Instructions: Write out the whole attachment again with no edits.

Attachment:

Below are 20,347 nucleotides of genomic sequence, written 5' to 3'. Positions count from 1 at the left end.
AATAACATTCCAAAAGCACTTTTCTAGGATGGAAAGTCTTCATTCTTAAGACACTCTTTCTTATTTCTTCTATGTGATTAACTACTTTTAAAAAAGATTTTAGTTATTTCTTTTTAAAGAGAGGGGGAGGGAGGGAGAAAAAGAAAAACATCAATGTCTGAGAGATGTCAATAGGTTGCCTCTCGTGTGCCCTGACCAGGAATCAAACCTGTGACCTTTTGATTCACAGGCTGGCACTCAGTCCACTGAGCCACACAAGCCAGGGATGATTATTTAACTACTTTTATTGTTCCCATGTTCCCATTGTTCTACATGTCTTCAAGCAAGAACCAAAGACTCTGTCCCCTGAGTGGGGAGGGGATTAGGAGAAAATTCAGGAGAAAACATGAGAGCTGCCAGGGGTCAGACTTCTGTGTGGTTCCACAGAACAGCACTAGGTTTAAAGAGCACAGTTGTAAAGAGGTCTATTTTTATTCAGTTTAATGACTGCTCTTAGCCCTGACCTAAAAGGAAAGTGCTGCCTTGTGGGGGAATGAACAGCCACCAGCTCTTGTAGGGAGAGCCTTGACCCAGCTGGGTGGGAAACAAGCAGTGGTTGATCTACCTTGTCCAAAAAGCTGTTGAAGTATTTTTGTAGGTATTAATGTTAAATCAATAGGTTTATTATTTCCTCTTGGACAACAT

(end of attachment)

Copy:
Below are 20,347 nucleotides of genomic sequence, written 5' to 3'. Positions count from 1 at the left end.
AATAACATTCCAAAAGCACTTTTCTAGGATGGAAAGTCTTCATTCTTAAGACACTCTTTCTTATTTCTTCTATGTGATTAACTACTTTTAAAAAAGATTTTAGTTATTTCTTTTTAAAGAGAGGGGGAGGGAGGGAGAAAAAGAAAAACATCAATGTCTGAGAGATGTCAATAGGTTGCCTCTCGTGTGCCCTGACCAGGAATCAAACCTGTGACCTTTTGATTCACAGGCTGGCACTCAGTCCACTGAGCCACACAAGCCAGGGATGATTATTTAACTACTTTTATTGTTCCCATGTTCCCATTGTTCTACATGTCTTCAAGCAAGAACCAAAGACTCTGTCCCCTGAGTGGGGAGGGGATTAGGAGAAAATTCAGGAGAAAACATGAGAGCTGCCAGGGGTCAGACTTCTGTGTGGTTCCACAGAACAGCACTAGGTTTAAAGAGCACAGTTGTAAAGAGGTCTATTTTTATTCAGTTTAATGACTGCTCTTAGCCCTGACCTAAAAGGAAAGTGCTGCCTTGTGGGGGAATGAACAGCCACCAGCTCTTGTAGGGAGAGCCTTGACCCAGCTGGGTGGGAAACAAGCAGTGGTTGATCTACCTTGTCCAAAAAGCTGTTGAAGTATTTTTGTAGGTATTAATGTTAAATCAATAGGTTTATTATTTCCTCTTGGACAACAT